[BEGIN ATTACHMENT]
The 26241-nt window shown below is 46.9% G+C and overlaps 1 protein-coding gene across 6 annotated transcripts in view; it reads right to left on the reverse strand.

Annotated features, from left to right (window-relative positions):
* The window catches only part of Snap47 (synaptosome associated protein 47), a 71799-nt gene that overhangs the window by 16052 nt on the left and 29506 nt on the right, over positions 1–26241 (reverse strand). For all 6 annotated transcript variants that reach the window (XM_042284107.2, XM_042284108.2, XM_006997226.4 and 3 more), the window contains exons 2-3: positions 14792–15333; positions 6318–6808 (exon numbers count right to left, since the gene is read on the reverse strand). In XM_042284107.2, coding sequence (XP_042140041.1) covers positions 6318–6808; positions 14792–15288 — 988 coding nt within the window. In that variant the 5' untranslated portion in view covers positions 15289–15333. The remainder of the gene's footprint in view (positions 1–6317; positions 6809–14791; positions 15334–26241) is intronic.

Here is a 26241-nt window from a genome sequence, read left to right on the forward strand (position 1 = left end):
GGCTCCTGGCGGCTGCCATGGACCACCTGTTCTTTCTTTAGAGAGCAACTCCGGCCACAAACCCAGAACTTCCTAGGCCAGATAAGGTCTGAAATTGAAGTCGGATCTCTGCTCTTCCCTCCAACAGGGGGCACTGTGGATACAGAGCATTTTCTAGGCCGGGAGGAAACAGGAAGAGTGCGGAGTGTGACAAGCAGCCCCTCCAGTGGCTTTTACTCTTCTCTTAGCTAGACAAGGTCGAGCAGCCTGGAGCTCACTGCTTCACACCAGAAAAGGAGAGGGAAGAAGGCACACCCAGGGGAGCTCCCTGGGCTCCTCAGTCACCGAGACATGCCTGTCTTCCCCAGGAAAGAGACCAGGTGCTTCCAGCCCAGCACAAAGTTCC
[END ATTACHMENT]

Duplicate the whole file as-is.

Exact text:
The 26241-nt window shown below is 46.9% G+C and overlaps 1 protein-coding gene across 6 annotated transcripts in view; it reads right to left on the reverse strand.

Annotated features, from left to right (window-relative positions):
* The window catches only part of Snap47 (synaptosome associated protein 47), a 71799-nt gene that overhangs the window by 16052 nt on the left and 29506 nt on the right, over positions 1–26241 (reverse strand). For all 6 annotated transcript variants that reach the window (XM_042284107.2, XM_042284108.2, XM_006997226.4 and 3 more), the window contains exons 2-3: positions 14792–15333; positions 6318–6808 (exon numbers count right to left, since the gene is read on the reverse strand). In XM_042284107.2, coding sequence (XP_042140041.1) covers positions 6318–6808; positions 14792–15288 — 988 coding nt within the window. In that variant the 5' untranslated portion in view covers positions 15289–15333. The remainder of the gene's footprint in view (positions 1–6317; positions 6809–14791; positions 15334–26241) is intronic.

Here is a 26241-nt window from a genome sequence, read left to right on the forward strand (position 1 = left end):
GGCTCCTGGCGGCTGCCATGGACCACCTGTTCTTTCTTTAGAGAGCAACTCCGGCCACAAACCCAGAACTTCCTAGGCCAGATAAGGTCTGAAATTGAAGTCGGATCTCTGCTCTTCCCTCCAACAGGGGGCACTGTGGATACAGAGCATTTTCTAGGCCGGGAGGAAACAGGAAGAGTGCGGAGTGTGACAAGCAGCCCCTCCAGTGGCTTTTACTCTTCTCTTAGCTAGACAAGGTCGAGCAGCCTGGAGCTCACTGCTTCACACCAGAAAAGGAGAGGGAAGAAGGCACACCCAGGGGAGCTCCCTGGGCTCCTCAGTCACCGAGACATGCCTGTCTTCCCCAGGAAAGAGACCAGGTGCTTCCAGCCCAGCACAAAGTTCC